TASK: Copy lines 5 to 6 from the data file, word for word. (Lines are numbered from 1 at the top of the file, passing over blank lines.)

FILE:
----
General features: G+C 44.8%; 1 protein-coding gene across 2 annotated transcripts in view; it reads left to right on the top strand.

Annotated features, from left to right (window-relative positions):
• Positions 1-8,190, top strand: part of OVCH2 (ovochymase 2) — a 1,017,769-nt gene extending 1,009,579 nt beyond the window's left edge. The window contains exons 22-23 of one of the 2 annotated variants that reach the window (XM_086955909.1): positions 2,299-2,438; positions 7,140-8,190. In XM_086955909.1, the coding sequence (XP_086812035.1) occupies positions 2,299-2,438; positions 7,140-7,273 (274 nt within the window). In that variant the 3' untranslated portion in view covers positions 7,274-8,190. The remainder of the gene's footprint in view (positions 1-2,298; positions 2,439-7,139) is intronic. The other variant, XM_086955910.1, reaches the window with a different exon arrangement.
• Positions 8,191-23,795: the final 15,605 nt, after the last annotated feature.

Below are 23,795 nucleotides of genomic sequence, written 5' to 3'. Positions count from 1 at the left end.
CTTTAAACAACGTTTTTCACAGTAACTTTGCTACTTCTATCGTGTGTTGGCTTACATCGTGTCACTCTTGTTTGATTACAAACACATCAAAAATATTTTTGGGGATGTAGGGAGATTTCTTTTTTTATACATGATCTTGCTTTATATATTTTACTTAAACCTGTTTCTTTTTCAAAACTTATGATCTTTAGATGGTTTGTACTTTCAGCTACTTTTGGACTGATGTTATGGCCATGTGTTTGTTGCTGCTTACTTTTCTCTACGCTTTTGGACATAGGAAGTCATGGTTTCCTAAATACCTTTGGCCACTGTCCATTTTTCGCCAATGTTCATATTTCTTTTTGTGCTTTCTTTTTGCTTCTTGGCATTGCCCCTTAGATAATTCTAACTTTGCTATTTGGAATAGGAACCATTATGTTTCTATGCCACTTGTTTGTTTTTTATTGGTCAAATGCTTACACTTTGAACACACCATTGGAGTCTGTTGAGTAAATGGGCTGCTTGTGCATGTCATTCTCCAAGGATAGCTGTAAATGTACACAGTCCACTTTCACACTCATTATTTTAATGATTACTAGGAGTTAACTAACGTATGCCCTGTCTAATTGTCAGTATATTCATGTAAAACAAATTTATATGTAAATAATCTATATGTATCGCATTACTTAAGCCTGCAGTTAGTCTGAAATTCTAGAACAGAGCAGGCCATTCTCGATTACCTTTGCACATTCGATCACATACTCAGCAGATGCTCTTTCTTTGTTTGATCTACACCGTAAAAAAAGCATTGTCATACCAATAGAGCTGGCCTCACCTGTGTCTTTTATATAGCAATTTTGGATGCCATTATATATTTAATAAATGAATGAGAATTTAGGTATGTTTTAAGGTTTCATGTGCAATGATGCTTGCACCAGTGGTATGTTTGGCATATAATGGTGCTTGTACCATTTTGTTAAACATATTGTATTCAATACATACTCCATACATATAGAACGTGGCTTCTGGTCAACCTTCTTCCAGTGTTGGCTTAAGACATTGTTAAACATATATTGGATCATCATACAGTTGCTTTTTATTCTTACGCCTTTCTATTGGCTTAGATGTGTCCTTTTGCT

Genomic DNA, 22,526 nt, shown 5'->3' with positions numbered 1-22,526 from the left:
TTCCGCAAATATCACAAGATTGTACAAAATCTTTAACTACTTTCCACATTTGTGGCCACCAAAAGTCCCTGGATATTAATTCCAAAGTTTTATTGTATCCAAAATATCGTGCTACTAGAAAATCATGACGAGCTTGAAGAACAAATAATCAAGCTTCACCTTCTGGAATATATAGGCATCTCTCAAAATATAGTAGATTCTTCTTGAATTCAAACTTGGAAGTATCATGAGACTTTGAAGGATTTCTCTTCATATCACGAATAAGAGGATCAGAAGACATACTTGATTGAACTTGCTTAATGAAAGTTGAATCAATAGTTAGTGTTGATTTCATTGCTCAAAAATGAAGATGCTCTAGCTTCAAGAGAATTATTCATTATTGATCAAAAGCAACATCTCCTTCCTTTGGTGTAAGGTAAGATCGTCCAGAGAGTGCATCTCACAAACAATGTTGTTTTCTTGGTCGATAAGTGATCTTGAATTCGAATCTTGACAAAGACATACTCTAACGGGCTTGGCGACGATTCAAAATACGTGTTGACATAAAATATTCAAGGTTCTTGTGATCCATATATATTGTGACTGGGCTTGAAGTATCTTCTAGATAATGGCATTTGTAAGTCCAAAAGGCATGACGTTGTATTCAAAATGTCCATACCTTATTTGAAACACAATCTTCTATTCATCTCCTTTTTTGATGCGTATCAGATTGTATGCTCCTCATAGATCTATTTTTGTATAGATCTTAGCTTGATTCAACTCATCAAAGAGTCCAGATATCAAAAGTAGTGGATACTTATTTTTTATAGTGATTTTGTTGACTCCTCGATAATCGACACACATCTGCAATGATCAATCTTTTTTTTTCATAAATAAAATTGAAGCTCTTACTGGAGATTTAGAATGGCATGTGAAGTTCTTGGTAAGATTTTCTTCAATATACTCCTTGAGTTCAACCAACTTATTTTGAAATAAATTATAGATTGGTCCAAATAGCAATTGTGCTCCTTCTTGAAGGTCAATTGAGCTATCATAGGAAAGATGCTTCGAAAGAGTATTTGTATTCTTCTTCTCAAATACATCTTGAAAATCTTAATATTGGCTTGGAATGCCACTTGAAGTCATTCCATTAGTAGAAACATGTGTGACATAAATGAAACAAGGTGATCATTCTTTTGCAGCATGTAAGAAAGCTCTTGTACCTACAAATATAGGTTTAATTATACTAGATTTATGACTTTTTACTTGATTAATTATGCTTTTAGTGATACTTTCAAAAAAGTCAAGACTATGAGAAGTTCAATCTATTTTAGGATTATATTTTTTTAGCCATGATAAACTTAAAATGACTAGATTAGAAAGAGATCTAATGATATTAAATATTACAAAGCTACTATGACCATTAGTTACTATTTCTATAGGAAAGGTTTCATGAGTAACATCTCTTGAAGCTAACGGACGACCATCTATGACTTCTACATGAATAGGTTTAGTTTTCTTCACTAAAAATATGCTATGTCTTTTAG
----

Below are 23,795 nucleotides of genomic sequence, written 5' to 3'. Positions count from 1 at the left end.
CTTTAAACAACGTTTTTCACAGTAACTTTGCTACTTCTATCGTGTGTTGGCTTACATCGTGTCACTCTTGTTTGATTACAAACACATCAAAAATATTTTTGGGGATGTAGGGAGATTTCTTTTTTTATACATGATCTTGCTTTATATATTTTACTTAAACCTGTTTCTTTTTCAAAACTTATGATCTTTAGATGGTTTGTACTTTCAGCTACTTTTGGACTGATGTTATGGCCATGTGTTTGTTGCTGCTTACTTTTCTCTACGCTTTTGGACATAGGAAGTCATGGTTTCCTAAATACCTTTGGCCACTGTCCATTTTTCGCCAATGTTCATATTTCTTTTTGTGCTTTCTTTTTGCTTCTTGGCATTGCCCCTTAGATAATTCTAACTTTGCTATTTGGAATAGGAACCATTATGTTTCTATGCCACTTGTTTGTTTTTTATTGGTCAAATGCTTACACTTTGAACACACCATTGGAGTCTGTTGAGTAAATGGGCTGCTTGTGCATGTCATTCTCCAAGGATAGCTGTAAATGTACACAGTCCACTTTCACACTCATTATTTTAATGATTACTAGGAGTTAACTAACGTATGCCCTGTCTAATTGTCAGTATATTCATGTAAAACAAATTTATATGTAAATAATCTATATGTATCGCATTACTTAAGCCTGCAGTTAGTCTGAAATTCTAGAACAGAGCAGGCCATTCTCGATTACCTTTGCACATTCGATCACATACTCAGCAGATGCTCTTTCTTTGTTTGATCTACACCGTAAAAAAAGCATTGTCATACCAATAGAGCTGGCCTCACCTGTGTCTTTTATATAGCAATTTTGGATGCCATTATATATTTAATAAATGAATGAGAATTTAGGTATGTTTTAAGGTTTCATGTGCAATGATGCTTGCACCAGTGGTATGTTTGGCATATAATGGTGCTTGTACCATTTTGTTAAACATATTGTATTCAATACATACTCCATACATATAGAACGTGGCTTCTGGTCAACCTTCTTCCAGTGTTGGCTTAAGACATTGTTAAACATATATTGGATCATCATACAGTTGCTTTTTATTCTTACGCCTTTCTATTGGCTTAGATGTGTCCTTTTGCT